B.C., federal officials to discuss wildfire response as hot, dry conditions persist

By Martin MacMahon, Hana Mae Nassar, and The Canadian Press

It’s already been a volatile and difficult wildfire season in B.C. With further challenges expected in the weeks and months ahead, B.C. and federal leaders are set to meet Monday to discuss support and logistics.

A statement from B.C.’s Ministry of Emergency Management says the meeting will focus on plans for deploying federal resources after the province requested help in the fight.

It says two military reconnaissance teams were deployed Sundfay, with a “land force team” arriving at the ministry’s emergency operations centre in Prince George and an air force team bound for the BC Wildfire co-ordination centre in Kamloops.

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The ministry says the teams are conducting assessments that will inform deployment plans for additional federal resources to come.

Monday’s meeting will include Public Safety Canada, the Canadian Armed Forces (CAF), as well as provincial representatives in emergency management and the wildfire service.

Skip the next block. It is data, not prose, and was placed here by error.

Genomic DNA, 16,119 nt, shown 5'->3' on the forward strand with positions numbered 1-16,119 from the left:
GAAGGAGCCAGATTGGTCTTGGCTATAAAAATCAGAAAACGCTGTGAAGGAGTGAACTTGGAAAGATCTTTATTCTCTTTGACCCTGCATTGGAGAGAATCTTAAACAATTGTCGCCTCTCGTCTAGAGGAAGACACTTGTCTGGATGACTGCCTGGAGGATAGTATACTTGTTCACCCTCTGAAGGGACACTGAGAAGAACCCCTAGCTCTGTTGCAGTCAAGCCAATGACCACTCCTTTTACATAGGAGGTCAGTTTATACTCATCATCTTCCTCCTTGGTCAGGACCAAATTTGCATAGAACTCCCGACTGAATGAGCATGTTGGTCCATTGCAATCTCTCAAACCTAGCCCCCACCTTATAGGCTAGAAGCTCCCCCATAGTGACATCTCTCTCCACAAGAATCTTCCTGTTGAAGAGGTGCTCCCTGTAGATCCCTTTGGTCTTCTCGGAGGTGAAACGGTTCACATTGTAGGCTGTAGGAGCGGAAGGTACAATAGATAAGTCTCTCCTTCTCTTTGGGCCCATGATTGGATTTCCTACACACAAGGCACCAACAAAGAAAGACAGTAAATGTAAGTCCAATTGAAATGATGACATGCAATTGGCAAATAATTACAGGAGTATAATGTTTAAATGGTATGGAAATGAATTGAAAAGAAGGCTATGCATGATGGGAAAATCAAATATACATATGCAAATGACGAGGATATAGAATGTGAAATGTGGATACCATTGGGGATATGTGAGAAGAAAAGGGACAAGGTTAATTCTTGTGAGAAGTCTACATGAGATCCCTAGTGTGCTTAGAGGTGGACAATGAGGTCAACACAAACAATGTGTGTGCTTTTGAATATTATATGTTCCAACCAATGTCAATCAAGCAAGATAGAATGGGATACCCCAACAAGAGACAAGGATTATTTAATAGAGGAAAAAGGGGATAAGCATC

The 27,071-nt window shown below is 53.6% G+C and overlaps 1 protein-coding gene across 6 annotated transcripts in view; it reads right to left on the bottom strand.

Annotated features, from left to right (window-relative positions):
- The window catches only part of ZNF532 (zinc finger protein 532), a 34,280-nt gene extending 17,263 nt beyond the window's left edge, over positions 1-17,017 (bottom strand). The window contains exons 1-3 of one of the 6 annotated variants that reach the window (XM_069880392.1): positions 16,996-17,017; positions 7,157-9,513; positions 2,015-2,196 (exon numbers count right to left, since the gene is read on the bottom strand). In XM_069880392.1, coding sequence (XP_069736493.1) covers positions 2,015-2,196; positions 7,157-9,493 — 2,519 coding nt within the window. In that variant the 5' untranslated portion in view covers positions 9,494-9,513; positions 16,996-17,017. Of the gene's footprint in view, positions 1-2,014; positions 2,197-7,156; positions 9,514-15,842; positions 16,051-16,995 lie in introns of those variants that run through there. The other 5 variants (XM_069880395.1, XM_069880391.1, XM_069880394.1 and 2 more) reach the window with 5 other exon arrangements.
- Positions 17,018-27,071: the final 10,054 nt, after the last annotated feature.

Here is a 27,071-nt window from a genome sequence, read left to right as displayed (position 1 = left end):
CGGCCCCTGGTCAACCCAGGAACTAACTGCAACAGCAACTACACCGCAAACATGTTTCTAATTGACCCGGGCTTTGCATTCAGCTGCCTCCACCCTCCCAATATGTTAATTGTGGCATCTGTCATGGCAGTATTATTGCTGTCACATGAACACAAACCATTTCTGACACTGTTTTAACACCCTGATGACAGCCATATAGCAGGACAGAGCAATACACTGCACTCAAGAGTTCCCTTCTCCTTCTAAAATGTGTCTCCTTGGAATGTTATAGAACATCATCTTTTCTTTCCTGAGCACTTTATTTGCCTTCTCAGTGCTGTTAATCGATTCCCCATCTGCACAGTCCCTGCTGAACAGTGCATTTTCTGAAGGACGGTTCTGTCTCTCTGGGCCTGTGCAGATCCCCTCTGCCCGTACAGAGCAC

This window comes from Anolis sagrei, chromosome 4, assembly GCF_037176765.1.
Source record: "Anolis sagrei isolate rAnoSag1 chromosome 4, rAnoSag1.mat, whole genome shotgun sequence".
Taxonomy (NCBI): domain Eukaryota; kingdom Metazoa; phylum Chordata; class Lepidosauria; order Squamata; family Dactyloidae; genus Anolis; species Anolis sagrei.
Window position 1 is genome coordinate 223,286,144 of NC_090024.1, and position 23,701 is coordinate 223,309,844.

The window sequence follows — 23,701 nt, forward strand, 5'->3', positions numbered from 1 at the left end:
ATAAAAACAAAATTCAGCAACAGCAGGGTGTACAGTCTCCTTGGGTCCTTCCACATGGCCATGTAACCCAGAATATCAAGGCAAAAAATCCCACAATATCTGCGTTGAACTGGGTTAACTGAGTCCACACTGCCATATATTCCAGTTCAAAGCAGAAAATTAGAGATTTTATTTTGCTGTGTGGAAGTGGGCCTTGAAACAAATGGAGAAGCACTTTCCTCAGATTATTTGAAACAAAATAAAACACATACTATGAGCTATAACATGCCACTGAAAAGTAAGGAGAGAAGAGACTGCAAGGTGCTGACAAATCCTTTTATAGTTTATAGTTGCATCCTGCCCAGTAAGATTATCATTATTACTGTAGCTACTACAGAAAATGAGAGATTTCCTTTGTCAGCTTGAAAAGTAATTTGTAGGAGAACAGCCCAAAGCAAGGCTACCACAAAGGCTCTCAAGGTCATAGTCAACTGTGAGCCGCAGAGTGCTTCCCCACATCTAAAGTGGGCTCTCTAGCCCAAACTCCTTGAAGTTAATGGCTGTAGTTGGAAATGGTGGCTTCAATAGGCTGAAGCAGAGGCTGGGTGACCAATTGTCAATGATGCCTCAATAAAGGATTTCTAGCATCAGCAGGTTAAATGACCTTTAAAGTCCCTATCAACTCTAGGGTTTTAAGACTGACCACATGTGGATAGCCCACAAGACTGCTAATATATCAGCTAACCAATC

The conversation comes as nearly 400 wildfires burn across the province. More than 20 are considered highly visible, threatening or potentially damaging “wildfires of note.”

“Firefighters and emergency management personnel in British Columbia are working tirelessly to manage the wildfires,” Canada Emergency Preparedness Minister Bill Blair said in a tweet Friday afternoon.

The approval for military support came just a day after B.C. Emergency Management Minister Bowinn Ma announced she was in talks with her federal counterpart to bring more equipment and people into the province.

In addition to the military and other resources, B.C. crews are also working alongside teams from the U.S., Mexico, New Zealand, and Australia.

Meanwhile, as hot and dry conditions persist across virtually all parts of the province, the weather won’t necessarily be providing crews with any relief.

Though there is some precipitation in the forecast to start the week in some parts, CityNews Meteorologist Michael Kuss admits it’s not nearly enough.

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